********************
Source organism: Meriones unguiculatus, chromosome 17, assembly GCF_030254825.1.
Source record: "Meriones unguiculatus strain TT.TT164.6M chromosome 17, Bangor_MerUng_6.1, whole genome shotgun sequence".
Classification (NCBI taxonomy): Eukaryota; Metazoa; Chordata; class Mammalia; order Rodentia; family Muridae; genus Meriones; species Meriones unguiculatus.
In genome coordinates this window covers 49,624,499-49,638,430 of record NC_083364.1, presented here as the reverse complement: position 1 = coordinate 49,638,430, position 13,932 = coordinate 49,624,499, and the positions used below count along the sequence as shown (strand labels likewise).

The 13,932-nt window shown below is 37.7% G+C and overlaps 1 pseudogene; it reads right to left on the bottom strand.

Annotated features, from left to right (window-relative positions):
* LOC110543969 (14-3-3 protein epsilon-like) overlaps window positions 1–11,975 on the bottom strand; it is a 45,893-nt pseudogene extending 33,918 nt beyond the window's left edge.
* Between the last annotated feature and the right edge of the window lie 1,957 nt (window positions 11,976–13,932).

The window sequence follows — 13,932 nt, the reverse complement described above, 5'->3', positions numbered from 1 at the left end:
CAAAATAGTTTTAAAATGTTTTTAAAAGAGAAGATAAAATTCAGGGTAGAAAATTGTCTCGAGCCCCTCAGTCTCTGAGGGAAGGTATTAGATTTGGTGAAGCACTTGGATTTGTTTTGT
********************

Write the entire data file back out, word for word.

Source organism: Meriones unguiculatus, chromosome 17, assembly GCF_030254825.1.
Source record: "Meriones unguiculatus strain TT.TT164.6M chromosome 17, Bangor_MerUng_6.1, whole genome shotgun sequence".
Classification (NCBI taxonomy): Eukaryota; Metazoa; Chordata; class Mammalia; order Rodentia; family Muridae; genus Meriones; species Meriones unguiculatus.
In genome coordinates this window covers 49,624,499-49,638,430 of record NC_083364.1, presented here as the reverse complement: position 1 = coordinate 49,638,430, position 13,932 = coordinate 49,624,499, and the positions used below count along the sequence as shown (strand labels likewise).

The 13,932-nt window shown below is 37.7% G+C and overlaps 1 pseudogene; it reads right to left on the bottom strand.

Annotated features, from left to right (window-relative positions):
* LOC110543969 (14-3-3 protein epsilon-like) overlaps window positions 1–11,975 on the bottom strand; it is a 45,893-nt pseudogene extending 33,918 nt beyond the window's left edge.
* Between the last annotated feature and the right edge of the window lie 1,957 nt (window positions 11,976–13,932).

The window sequence follows — 13,932 nt, the reverse complement described above, 5'->3', positions numbered from 1 at the left end:
CAAAATAGTTTTAAAATGTTTTTAAAAGAGAAGATAAAATTCAGGGTAGAAAATTGTCTCGAGCCCCTCAGTCTCTGAGGGAAGGTATTAGATTTGGTGAAGCACTTGGATTTGTTTTGT